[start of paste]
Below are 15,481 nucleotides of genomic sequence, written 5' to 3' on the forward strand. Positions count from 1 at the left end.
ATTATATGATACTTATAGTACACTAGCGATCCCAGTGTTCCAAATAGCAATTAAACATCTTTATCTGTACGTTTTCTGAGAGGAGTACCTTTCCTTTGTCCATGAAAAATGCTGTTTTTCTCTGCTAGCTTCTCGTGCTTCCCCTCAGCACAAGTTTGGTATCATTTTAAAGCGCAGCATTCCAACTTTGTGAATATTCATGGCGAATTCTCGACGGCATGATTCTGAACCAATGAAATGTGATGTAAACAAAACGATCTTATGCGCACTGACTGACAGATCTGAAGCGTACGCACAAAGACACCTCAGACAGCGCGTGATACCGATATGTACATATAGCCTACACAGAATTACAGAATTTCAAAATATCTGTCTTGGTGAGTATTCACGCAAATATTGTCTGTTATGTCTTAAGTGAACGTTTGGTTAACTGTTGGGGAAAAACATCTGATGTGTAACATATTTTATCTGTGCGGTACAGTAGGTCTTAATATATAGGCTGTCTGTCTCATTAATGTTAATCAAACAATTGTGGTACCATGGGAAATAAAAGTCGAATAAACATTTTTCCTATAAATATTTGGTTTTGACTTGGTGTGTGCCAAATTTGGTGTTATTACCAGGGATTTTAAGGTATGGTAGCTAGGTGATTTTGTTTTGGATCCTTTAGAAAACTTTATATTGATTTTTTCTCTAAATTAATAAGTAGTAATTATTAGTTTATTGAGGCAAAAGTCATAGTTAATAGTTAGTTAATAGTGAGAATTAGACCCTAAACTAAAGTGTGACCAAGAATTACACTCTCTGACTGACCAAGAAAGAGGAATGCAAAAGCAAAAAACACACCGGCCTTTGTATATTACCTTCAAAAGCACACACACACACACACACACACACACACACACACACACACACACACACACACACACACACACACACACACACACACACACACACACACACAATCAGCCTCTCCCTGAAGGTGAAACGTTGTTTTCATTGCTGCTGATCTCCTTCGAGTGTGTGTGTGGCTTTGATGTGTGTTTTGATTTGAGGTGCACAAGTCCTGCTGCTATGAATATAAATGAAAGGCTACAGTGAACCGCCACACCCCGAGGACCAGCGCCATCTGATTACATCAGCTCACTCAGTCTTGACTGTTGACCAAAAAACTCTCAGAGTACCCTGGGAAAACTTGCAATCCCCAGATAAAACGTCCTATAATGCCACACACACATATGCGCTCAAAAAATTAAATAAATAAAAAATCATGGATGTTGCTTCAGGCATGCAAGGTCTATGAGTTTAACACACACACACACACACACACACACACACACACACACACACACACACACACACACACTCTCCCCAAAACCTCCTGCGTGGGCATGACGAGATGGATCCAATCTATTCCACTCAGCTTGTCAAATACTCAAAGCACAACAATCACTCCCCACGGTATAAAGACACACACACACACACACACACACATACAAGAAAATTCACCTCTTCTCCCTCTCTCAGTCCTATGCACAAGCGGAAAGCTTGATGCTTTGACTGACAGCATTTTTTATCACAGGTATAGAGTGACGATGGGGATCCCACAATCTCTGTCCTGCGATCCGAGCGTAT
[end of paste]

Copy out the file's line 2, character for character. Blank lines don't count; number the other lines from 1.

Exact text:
ATTATATGATACTTATAGTACACTAGCGATCCCAGTGTTCCAAATAGCAATTAAACATCTTTATCTGTACGTTTTCTGAGAGGAGTACCTTTCCTTTGTCCATGAAAAATGCTGTTTTTCTCTGCTAGCTTCTCGTGCTTCCCCTCAGCACAAGTTTGGTATCATTTTAAAGCGCAGCATTCCAACTTTGTGAATATTCATGGCGAATTCTCGACGGCATGATTCTGAACCAATGAAATGTGATGTAAACAAAACGATCTTATGCGCACTGACTGACAGATCTGAAGCGTACGCACAAAGACACCTCAGACAGCGCGTGATACCGATATGTACATATAGCCTACACAGAATTACAGAATTTCAAAATATCTGTCTTGGTGAGTATTCACGCAAATATTGTCTGTTATGTCTTAAGTGAACGTTTGGTTAACTGTTGGGGAAAAACATCTGATGTGTAACATATTTTATCTGTGCGGTACAGTAGGTCTTAATATATAGGCTGTCTGTCTCATTAATGTTAATCAAACAATTGTGGTACCATGGGAAATAAAAGTCGAATAAACATTTTTCCTATAAATATTTGGTTTTGACTTGGTGTGTGCCAAATTTGGTGTTATTACCAGGGATTTTAAGGTATGGTAGCTAGGTGATTTTGTTTTGGATCCTTTAGAAAACTTTATATTGATTTTTTCTCTAAATTAATAAGTAGTAATTATTAGTTTATTGAGGCAAAAGTCATAGTTAATAGTTAGTTAATAGTGAGAATTAGACCCTAAACTAAAGTGTGACCAAGAATTACACTCTCTGACTGACCAAGAAAGAGGAATGCAAAAGCAAAAAACACACCGGCCTTTGTATATTACCTTCAAAAGCACACACACACACACACACACACACACACACACACACACACACACACACACACACACACACACACACACACACACACACACACACACACACAATCAGCCTCTCCCTGAAGGTGAAACGTTGTTTTCATTGCTGCTGATCTCCTTCGAGTGTGTGTGTGGCTTTGATGTGTGTTTTGATTTGAGGTGCACAAGTCCTGCTGCTATGAATATAAATGAAAGGCTACAGTGAACCGCCACACCCCGAGGACCAGCGCCATCTGATTACATCAGCTCACTCAGTCTTGACTGTTGACCAAAAAACTCTCAGAGTACCCTGGGAAAACTTGCAATCCCCAGATAAAACGTCCTATAATGCCACACACACATATGCGCTCAAAAAATTAAATAAATAAAAAATCATGGATGTTGCTTCAGGCATGCAAGGTCTATGAGTTTAACACACACACACACACACACACACACACACACACACACACACACACACACACACACACTCTCCCCAAAACCTCCTGCGTGGGCATGACGAGATGGATCCAATCTATTCCACTCAGCTTGTCAAATACTCAAAGCACAACAATCACTCCCCACGGTATAAAGACACACACACACACACACACACACATACAAGAAAATTCACCTCTTCTCCCTCTCTCAGTCCTATGCACAAGCGGAAAGCTTGATGCTTTGACTGACAGCATTTTTTATCACAGGTATAGAGTGACGATGGGGATCCCACAATCTCTGTCCTGCGATCCGAGCGTAT